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The Honduran coup’s ugly aftermath

Then-Secretary of State Hillary Clinton arrives at Armando Escalon Airbase in San Pedro Sula, Honduras, on June 1, 2009—just weeks before the military coup..jpg

By Jonathan Marshall, consortiumnews.com, August 19, 2015

Imelda Marcos will forever be remembered for her hoard of 3,000 pairs of shoes, an ostentatious symbol of the billions of dollars in spoils she amassed as First Lady of the Philippines. Now shoes are again emerging as a symbol of corruption, this time in Honduras, where prosecutors are investigating allegations that a former first lady improperly purchased, or never distributed, 42,100 pairs of shoes for the poor, at a cost to the state of $348,000.

The allegations are just the latest to surface in a wide-ranging corruption investigation that has reenergized grass-roots politics and triggered a nationwide protest movement in Central America’s original “banana republic.”

Haiti, chronicle of an electoral crisis

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By Catharine Charlemagne, Haiti Liberté, August 6, 2015

Note from Haiti Liberté’s editor: For the past 67 weeks, Haïti Liberté columnist Catharine Charlemagne has written in French a series of articles entitled “Haiti, Chronicle of an Electoral Crisis.” We present here the English translation of her report from last week’s Aug. 19 edition.

"Even if Haitian leaders had a hundred years and a hundred billion dollars to prepare for the elections, the result would have been the same. It is not a question of time or resources. It is a question of incompetence." This is how a member of a group of international observers, with whom I monitored Haiti’s election day on Sun., Aug. 9, 2015, summed up the fiasco.

Guatemala: Protestors call for President Molina to resign / Canadian owned mines threaten indigenous communites

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Four articles:

Amy Goodman reports on the massive protests demanding President Otto Perez Molina step down.

Canada’s mining industry threatens democracy & the environment in Guatemala. 

Palm oil industry in Guatemala causes massive fish die-off. 

High levels of violence have created an unceasing demand for new burial spaces have forced Guatemala's poor to bury their murdered children in mass graves next to municipal dumps. 

A sweet deal: The royal family of cane benefits from political giving

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By Amy Bracken, Al Jazeera International, July 23, 2015

This is the second story in a two-part series. Read the first story, about the working conditions of the cane cutters on Dominican sugar plantations violating labor law, here

Charlotte Ponticelli used to work for the State Department, but when she describes a recent visit to sugarcane plantations in the Dominican Republic, she ditches the diplomat speak.

“What I saw made me sick,” she says of the laborers’ living conditions. “[The cane workers] were skeletons wearing rags. One old man told us, ‘We have no access to anything from our pensions.’ They had worked for 40 to 50 years, and nothing … I wanted to cry all the way home. I thought, ‘After … all this work, this is how these people live?’”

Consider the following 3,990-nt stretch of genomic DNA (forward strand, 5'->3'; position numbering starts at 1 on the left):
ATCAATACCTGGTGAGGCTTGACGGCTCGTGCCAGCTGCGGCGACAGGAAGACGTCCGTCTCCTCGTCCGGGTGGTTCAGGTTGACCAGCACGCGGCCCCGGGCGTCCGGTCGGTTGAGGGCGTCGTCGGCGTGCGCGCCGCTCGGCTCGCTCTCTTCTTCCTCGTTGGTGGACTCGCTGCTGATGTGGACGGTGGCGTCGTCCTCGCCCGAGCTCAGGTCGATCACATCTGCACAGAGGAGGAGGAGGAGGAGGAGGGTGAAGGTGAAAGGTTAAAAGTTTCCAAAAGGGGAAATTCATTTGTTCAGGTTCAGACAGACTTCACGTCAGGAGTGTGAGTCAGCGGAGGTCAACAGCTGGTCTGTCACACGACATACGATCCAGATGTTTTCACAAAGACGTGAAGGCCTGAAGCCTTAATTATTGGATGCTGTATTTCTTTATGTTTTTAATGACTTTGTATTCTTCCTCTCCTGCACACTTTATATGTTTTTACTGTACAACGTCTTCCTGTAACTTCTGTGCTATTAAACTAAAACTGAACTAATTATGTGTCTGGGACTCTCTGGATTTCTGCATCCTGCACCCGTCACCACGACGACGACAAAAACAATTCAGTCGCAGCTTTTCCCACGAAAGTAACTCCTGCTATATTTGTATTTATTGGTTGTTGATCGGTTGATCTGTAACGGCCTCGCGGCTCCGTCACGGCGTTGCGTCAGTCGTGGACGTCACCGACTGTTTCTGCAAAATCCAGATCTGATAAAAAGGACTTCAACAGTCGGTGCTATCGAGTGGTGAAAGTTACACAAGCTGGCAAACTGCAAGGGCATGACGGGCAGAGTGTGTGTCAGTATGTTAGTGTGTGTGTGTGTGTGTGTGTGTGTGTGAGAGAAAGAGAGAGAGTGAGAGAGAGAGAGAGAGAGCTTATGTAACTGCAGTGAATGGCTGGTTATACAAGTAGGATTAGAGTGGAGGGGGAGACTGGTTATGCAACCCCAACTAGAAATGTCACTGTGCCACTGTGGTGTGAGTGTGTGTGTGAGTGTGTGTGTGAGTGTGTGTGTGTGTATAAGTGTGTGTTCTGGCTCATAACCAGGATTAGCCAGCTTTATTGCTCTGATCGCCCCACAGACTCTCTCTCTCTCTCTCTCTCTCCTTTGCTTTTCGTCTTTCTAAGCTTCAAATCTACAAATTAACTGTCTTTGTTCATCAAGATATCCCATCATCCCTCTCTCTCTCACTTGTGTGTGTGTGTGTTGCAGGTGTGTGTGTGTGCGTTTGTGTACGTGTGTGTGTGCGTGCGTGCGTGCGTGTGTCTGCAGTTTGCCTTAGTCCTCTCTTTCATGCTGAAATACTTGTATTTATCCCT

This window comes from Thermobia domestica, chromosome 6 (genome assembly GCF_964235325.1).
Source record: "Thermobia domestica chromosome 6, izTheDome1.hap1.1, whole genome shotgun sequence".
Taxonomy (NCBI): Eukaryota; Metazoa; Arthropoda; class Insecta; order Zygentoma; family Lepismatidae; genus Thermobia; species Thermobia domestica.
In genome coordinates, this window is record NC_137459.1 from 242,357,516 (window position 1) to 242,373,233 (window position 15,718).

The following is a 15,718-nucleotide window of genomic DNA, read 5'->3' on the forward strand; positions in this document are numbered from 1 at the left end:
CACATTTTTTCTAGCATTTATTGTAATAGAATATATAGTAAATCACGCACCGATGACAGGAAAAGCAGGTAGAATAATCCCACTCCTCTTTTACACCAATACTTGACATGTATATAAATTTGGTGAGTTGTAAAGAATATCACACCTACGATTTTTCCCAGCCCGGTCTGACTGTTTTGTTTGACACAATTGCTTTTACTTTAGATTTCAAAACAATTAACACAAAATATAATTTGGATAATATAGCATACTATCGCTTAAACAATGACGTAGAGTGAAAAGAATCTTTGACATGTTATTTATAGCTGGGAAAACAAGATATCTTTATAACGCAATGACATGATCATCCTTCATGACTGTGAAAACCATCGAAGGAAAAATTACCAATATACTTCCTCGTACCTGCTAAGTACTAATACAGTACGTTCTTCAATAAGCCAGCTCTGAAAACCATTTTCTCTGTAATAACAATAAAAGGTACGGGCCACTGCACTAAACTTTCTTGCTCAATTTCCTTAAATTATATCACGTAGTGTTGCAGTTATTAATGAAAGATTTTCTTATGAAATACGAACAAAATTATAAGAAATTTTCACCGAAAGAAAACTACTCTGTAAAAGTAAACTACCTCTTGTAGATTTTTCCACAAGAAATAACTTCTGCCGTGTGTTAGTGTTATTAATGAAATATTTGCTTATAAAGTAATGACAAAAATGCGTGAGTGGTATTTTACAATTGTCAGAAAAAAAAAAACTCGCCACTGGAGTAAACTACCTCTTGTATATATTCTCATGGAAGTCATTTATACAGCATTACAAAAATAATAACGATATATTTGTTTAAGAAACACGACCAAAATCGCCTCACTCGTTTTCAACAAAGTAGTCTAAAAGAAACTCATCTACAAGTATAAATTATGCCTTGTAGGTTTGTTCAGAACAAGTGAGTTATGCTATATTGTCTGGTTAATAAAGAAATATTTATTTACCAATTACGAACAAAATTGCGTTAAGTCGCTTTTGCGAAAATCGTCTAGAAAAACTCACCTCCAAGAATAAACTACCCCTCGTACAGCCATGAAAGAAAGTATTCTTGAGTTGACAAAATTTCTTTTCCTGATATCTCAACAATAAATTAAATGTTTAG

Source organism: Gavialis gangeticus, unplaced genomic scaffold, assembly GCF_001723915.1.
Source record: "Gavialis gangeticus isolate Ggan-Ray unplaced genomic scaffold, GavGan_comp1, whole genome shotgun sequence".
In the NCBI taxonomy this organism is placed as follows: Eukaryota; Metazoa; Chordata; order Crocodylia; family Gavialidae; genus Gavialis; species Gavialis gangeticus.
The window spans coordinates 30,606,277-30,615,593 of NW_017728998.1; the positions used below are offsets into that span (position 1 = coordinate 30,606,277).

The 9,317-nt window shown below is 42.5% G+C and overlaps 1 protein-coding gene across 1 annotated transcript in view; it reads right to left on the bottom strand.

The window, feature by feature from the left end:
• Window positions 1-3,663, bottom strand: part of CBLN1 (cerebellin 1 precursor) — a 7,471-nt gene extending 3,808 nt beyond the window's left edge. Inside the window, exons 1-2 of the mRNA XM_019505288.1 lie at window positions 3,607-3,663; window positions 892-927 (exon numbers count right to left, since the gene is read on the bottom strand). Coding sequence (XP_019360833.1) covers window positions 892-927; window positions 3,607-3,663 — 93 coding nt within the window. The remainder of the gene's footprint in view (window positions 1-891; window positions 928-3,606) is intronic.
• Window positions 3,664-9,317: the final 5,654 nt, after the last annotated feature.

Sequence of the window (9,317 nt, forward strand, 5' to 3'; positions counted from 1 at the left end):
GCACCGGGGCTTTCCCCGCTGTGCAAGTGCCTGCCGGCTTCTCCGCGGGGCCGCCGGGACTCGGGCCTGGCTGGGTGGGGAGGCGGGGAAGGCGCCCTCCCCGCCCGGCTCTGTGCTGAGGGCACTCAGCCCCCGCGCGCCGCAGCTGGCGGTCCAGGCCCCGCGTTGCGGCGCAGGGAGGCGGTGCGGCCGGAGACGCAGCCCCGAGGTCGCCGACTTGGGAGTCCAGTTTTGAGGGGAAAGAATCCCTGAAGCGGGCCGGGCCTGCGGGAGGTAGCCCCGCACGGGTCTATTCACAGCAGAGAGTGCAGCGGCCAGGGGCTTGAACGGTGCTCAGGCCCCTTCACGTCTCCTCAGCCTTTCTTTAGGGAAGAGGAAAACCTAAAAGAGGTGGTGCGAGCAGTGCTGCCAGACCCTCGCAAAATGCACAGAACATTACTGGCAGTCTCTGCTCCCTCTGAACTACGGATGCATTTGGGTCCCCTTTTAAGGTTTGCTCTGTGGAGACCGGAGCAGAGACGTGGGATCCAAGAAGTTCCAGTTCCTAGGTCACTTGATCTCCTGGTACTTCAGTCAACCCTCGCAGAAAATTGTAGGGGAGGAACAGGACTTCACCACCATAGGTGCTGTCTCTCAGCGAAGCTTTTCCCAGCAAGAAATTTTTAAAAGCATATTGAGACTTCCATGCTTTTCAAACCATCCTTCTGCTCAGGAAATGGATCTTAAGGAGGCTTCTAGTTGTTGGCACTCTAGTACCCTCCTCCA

Full breakdown of preliminary legislative election results in Haiti

By Center for Economic & Policy Research (CEPR), August 21, 2015

After not showing up to its own scheduled press conference on Wednesday, Haiti’s Provisional Electoral Council (CEP) announced on Thursday that they would be re-running the first round legislative elections in 25 towns throughout the country. The CEP also announced participation rates at the national level and for each of the 10 departments during the press conference. However, no results were announced, instead, the CEP directed people to its website where results were supposed to be posted. The website was down until around 4 AM Friday morning when official results were finally made available.

“A political coup” – Interview with Youseline Augustin Bell, Cap-Haïtien

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By Sokari Ekrine, Propaganda Press, August 19, 2015

Youseline Augustin Bell is an educator, psychologist, and attorney. In 1995 together with her husband Bell Angelot they opened the College Bell Angelot in Cap-Haïtien  which presently has 1,000 K-12 students. A well known human rights activist and a member of Fanmi Lavalas, Mdm Bell successfully ran for Senator of Haiti Nord in the 2000 elections.

The ugly reality of Canadian aid to Haiti

By Yves Engler, Rabble.ca, August 21, 2015

Reading the comments below a recent Toronto Star op-ed reminded me of an important, if rarely mentioned, rule of Canadian foreign policy. The more impoverished a nation the greater the gap is likely to be between what Canadian officials say and do.

In a rare corporate daily breakthrough, solidarity activist Mark Phillips detailed a decade of antidemocratic Canadian policy in Haiti. But, a number of readers were clearly discomforted by the piece titled “Hey Canada, stop meddling in Haitian democracy”. “Money pumped into this dysfunctional country, is money down a rat hole,” read one. Another said, “Yes — let's stop ‘meddling’ and while were at it — let's stop sending them our hard earned money!!!!.”